How The Rolling Stone Rape Story Failure Has -- And Hasn't -- Changed Media Coverage
Blog ››› ››› JOE STRUPP
Three months after a Columbia University investigation found major journalistic errors in a Rolling Stone report on campus sexual assault at the University of Virginia, major news outlets say they have not adjusted their approach to covering similar stories. But rape survivor advocates say they have seen less coverage of the issue since the failures of the Rolling Stone report came to light, and, in some cases, an increased hesitancy in trusting survivors' accounts.
The November 2014 Rolling Stone article "A Rape on Campus" prominently featured the story of "Jackie," a pseudonymous University of Virginia student who told the outlet she was gang-raped in 2012 at a fraternity party.
After initially receiving praise, the article came under fire for an apparent failure to seek comment from the alleged suspects. Other factual questions arose, prompting Rolling Stone to commission an investigation with the Columbia University Graduate School of Journalism and its dean, Steve Coll.
That investigation, released in early April, found the Rolling Stone story was a "journalistic failure that was avoidable. The failure encompassed reporting, editing, editorial supervision and fact-checking. The magazine set aside or rationalized as unnecessary essential practices of reporting that, if pursued, would likely have led the magazine's editors to reconsider publishing Jackie's narrative so prominently, if at all."
Though the report outlined specific failures in the Rolling Stone editorial process (while declining to adjudicate exactly what happened to "Jackie"), it also pointed to broader problems in how all outlets cover sexual assault, and offered some suggestions on "how journalists might begin to define best practices when reporting about rape cases on campus or elsewhere." It recommended, for example, that journalists spend time further deliberating how best to balance sensitivity to victims with the demands of verification, and how best to corroborate survivor accounts.
In interviews with Media Matters, editors from The New York Times, The Washington Post, USA Today and other outlets said they have not adjusted their approach to covering the stories of rape survivors in light of the Rolling Stone mess and the resulting Columbia report.
Several editors said that the Rolling Stone saga would not cause them to believe survivors less or hesitate to publicize their stories.
"I don't think that story holds any larger lessons about rape coverage, or whether one should believe alleged assault victims," New York Times executive editor Dean Baquet told Media Matters via email. "It was a poorly-done story ... It doesn't make me any more or less likely to believe a source. We always verify, get the other side, and report the heck out of a story, no matter the subject."
Other editors who spoke with Media Matters maintain their coverage will be unaffected.
"It hasn't, or won't change how we view these stories," said David Callaway, editor of USA Today. "I always thought the idea that news organizations would cut back on their coverage because of one poor example seemed a bit far-fetched. We still get people coming to us with stories or requests for coverage many times a day, and the ones we choose to go after we only pursue if we can verify. We have detailed guidelines on sourcing and fairness in coverage and we have no plans to change those in the wake of the Rolling Stone debacle."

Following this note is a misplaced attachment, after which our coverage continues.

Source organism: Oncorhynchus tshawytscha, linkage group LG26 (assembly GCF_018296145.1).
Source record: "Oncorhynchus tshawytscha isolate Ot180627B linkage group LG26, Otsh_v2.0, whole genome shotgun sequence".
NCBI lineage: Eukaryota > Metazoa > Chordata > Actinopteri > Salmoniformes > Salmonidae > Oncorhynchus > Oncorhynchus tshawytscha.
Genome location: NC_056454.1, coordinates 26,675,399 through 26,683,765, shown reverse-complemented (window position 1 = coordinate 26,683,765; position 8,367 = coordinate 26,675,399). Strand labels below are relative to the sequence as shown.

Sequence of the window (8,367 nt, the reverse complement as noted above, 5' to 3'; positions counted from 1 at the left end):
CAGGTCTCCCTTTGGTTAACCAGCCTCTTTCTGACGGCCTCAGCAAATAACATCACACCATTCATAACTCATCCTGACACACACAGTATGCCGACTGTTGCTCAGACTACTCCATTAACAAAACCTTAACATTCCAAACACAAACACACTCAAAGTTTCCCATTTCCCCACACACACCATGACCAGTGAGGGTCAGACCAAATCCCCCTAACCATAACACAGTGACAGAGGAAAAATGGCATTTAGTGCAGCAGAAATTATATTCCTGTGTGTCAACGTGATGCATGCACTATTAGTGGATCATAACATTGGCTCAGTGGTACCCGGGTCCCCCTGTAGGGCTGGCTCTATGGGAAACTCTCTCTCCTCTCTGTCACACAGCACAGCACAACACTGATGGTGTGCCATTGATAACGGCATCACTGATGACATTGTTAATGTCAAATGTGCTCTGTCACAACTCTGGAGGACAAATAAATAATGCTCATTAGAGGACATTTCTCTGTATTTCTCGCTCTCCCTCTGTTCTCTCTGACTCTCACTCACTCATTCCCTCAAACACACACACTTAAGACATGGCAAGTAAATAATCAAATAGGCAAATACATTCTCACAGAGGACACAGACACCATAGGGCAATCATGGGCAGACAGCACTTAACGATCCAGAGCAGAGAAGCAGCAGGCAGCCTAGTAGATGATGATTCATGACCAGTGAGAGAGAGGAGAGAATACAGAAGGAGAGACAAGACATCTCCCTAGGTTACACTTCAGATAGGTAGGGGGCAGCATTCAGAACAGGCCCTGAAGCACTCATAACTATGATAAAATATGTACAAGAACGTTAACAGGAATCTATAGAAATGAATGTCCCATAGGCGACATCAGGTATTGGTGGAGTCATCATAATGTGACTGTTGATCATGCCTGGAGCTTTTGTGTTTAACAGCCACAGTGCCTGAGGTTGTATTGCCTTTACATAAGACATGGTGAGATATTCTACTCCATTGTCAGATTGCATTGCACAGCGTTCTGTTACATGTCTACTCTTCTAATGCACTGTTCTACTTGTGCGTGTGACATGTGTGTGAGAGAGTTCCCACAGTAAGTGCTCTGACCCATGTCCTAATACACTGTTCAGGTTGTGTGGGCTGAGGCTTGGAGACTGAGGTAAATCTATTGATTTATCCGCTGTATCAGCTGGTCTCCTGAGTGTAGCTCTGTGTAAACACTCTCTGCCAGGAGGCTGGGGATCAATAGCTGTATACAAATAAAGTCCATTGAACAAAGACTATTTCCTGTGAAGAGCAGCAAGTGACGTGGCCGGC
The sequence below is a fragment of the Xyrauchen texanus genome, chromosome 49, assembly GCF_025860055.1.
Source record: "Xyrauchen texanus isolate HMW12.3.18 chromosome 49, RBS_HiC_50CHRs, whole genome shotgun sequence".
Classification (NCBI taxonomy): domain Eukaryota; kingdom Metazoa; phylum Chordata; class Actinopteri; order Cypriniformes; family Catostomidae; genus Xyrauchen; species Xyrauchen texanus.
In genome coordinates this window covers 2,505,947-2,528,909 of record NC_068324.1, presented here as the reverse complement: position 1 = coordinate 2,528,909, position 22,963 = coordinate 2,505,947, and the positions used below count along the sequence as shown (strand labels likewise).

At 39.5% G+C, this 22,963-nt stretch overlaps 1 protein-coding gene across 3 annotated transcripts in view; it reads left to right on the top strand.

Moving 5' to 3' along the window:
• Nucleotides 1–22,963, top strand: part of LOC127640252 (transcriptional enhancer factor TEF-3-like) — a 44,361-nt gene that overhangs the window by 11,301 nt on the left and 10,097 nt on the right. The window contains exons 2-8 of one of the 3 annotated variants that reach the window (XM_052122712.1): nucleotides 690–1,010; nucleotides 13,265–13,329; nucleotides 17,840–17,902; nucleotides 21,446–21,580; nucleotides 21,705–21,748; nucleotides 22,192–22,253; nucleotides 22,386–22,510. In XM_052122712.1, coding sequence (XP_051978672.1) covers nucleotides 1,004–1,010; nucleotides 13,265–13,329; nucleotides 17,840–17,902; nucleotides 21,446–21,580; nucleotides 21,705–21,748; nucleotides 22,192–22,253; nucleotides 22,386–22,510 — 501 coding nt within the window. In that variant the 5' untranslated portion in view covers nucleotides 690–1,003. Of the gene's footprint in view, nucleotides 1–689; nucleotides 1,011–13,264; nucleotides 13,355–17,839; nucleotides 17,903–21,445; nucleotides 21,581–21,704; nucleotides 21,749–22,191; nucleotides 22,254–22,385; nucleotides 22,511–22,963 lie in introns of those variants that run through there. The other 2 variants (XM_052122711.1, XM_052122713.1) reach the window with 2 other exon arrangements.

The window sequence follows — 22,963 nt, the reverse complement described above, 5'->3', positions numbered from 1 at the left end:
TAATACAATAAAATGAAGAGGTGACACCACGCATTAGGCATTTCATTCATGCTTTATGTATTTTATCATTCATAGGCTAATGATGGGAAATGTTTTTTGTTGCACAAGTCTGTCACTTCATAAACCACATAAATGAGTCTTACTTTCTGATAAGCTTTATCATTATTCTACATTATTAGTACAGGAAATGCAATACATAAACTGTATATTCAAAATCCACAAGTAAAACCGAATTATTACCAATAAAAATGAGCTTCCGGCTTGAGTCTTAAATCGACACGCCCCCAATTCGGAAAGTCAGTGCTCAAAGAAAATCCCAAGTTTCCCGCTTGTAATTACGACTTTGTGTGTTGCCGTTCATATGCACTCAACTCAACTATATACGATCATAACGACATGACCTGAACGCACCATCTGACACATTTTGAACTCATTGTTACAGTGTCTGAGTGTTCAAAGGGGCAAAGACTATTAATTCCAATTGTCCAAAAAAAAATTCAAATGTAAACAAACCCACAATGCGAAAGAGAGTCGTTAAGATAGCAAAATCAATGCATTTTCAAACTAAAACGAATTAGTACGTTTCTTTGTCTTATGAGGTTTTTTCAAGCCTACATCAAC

He added, "Verification is the key. Reporters get lots of tips and listen to lots of tales. Some are true. Some are not. None should be published unless they can be verified and all sides contacted. That hasn't changed."
For Martin Baron, editor of The Washington Post, the same is true: "Nothing has changed in our coverage. We always try to be both sensitive and careful, and to report such stories thoroughly."
Colleen Schwartz, a spokesperson for The Wall Street Journal, responded to a request for comment to Journal editor-in-chief Gerard Baker with this statement:
Our journalists take very seriously our tradition at The Wall Street Journal of vetting assertions before they are published, whatever the topic. We discuss and debate journalism practices, standards and ethics as a matter of course at the Journal, but the high bar we set for ourselves for being accurate and fair existed here long before the publication of the Rolling Stone story. We will continue to uphold our same rigorous standards, irrespective of the Rolling Stone article.
Robert Rosenthal, executive director of the Center for Investigative Reporting, said via email, "This is very sensitive and difficult reporting and the Rolling Stone incident did not teach us anything except to rely on the standards and practices CIR has maintained for 37 years when it comes to verification for all of our work. And to do everything we can to make sure we are fair in our conclusions and that they are based on facts and sources who are named, not anonymous."
Asked specifically if the Rolling Stone story would prompt his reporters to question rape survivors more, he said, "I think the issue of veracity with any source is something we discuss and think about on any story. Understanding the potential motivations of any source on any story is something I was taught very early on in my career and we think about it at CIR especially if someone is alleging negative or damaging things about an individual or an organization. Allegations about sexual abuse brought by a victim are painful to hear and deal with but bring a great responsibility to do the right thing for all who might be touched by the story."
Greg Moore, editor of The Denver Post, said the Rolling Stone episode is a "cautionary tale."